Shape matching constraints link a group of particles together and try to keep them in the same position and orientation relative to each other, while allowing the group as a whole to rotate and translate freely. Each individual group of particles is generally referred to as a "cluster". Multiple clusters can overlap, and the particles shared between them will try to minimize deformation for all clusters they're involved with. This mechanism is used to allow some degree of deformation in softbodies.
Clusters will strive to keep their rest shape at all times, however they can also adjust their rest shape to absorb deformation permamently. This is called plastic deformation.
This controls how strongly will clusters resist deviation from their rest shape. At low values, clusters will be highly elastic and will deform a lot. High values will increase cluster rigidness.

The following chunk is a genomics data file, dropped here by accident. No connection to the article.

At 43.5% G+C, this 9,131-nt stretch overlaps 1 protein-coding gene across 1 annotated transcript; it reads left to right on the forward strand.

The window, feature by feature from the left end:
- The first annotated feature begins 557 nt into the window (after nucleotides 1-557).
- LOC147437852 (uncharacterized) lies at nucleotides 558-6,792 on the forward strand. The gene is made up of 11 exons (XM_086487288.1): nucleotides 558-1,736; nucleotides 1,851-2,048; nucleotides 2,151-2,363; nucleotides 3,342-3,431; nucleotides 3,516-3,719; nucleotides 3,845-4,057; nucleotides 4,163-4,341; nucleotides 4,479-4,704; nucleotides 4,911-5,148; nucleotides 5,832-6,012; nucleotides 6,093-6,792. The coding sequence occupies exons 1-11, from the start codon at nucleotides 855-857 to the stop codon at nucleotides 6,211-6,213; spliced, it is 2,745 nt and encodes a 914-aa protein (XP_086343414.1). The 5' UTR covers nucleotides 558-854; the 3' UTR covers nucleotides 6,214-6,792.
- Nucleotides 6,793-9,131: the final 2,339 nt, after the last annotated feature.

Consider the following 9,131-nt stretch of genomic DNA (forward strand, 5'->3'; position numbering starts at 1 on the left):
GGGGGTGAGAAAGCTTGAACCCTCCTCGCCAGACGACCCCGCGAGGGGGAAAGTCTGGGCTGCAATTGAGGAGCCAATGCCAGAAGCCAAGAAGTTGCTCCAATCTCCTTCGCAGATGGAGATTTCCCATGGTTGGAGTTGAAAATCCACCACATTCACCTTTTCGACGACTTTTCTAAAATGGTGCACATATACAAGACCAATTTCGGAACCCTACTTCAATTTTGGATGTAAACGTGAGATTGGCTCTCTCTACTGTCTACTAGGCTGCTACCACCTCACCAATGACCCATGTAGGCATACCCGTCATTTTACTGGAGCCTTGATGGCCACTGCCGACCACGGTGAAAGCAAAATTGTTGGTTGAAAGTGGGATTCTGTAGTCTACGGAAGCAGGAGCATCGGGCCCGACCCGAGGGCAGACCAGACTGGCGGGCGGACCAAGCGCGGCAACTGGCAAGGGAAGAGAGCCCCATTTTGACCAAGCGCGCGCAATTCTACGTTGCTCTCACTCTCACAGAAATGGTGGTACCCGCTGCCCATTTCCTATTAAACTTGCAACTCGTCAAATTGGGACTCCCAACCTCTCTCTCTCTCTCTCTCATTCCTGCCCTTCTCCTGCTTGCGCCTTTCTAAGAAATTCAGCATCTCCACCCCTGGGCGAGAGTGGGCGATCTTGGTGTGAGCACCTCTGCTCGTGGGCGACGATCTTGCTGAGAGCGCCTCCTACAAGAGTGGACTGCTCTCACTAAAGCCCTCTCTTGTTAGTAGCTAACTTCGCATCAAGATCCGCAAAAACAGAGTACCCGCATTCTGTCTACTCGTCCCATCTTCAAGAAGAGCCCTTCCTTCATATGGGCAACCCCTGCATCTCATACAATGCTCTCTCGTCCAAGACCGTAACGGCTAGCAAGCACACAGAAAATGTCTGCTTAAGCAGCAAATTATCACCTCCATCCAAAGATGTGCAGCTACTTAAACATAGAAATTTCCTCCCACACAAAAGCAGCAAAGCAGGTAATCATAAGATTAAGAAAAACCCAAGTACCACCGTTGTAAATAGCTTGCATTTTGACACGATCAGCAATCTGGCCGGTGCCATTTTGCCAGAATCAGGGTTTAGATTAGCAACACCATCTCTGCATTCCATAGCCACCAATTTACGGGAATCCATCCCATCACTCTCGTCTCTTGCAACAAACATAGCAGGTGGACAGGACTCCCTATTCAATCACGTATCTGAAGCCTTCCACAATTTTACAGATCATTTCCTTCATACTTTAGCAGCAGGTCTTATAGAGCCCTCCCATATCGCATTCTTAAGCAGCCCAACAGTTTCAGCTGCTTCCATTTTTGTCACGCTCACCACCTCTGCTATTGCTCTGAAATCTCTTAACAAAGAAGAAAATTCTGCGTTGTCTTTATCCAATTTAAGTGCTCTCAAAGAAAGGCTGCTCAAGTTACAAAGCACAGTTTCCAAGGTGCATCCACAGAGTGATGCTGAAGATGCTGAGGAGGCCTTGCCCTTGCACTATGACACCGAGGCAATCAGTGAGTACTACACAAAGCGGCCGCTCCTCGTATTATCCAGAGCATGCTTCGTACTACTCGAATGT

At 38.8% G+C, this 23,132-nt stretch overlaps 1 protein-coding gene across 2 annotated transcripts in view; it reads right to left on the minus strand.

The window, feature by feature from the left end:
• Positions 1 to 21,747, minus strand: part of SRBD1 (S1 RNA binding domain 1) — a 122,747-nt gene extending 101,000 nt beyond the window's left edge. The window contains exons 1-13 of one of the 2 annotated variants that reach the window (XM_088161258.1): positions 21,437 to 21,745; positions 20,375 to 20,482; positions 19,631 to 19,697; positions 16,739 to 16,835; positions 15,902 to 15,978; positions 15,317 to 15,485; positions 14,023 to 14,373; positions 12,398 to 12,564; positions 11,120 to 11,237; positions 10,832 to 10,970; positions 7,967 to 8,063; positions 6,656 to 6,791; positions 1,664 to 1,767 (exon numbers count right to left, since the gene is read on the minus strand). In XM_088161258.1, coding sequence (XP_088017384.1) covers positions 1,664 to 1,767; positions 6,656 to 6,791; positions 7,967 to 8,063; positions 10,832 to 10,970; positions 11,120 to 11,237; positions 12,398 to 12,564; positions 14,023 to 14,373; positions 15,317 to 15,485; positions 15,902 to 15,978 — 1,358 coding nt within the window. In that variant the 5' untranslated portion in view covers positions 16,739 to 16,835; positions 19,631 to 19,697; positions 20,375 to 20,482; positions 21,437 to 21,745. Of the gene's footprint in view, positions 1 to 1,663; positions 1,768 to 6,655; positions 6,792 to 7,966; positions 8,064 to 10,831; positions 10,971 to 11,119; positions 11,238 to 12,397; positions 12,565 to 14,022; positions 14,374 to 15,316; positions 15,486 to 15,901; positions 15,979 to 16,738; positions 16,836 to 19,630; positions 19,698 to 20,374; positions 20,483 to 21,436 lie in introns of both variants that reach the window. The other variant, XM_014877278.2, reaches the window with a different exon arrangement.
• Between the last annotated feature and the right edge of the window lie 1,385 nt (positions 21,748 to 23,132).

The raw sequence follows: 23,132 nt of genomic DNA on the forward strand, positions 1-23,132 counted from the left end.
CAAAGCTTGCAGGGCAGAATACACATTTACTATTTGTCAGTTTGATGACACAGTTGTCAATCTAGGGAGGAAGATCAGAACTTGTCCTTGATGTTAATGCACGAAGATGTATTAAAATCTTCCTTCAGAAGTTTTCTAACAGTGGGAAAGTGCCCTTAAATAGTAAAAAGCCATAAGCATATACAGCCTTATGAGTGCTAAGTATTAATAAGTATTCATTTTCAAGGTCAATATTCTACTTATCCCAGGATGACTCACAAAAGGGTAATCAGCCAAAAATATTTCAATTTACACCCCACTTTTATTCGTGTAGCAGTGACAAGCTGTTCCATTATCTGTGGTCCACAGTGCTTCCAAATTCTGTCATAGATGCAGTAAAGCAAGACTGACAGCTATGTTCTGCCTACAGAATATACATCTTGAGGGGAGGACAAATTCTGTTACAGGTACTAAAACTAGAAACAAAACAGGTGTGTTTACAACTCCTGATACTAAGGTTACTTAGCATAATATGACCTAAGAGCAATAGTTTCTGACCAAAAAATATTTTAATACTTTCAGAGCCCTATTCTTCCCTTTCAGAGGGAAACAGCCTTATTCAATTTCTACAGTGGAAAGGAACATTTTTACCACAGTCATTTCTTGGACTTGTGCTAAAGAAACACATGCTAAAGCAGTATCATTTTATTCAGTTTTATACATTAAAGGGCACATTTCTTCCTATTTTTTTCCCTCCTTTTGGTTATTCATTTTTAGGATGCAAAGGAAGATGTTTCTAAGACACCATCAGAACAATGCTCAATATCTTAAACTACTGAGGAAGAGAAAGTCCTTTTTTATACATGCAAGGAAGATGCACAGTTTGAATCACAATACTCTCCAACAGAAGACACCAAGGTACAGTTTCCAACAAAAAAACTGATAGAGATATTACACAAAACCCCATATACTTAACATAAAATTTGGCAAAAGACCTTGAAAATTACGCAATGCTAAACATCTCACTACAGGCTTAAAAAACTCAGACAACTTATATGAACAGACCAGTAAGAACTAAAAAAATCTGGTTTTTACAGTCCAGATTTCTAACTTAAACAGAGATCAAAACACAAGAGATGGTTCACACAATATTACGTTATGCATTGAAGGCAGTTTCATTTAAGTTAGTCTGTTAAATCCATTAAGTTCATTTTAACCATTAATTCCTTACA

Strain threshold that marks the transition from elastic to plastic deformation. Low values will make it easier to permanently deform clusters. At high values it will take more violent deformation to permanently deform clusters.
Once the plastic yield threshold is surpassed, plastic creep determines what percentage of the deformation is permanently absorbed by the cluster.
Speed at which clusters recover from plastic deformation, in % per second. Low values will not allow for recovery, and clusters will retain plastic deformation forever. Very high values will make clusters recover their rest shape immediately.
Maximum amount of plastic deformation that a cluster can undergo.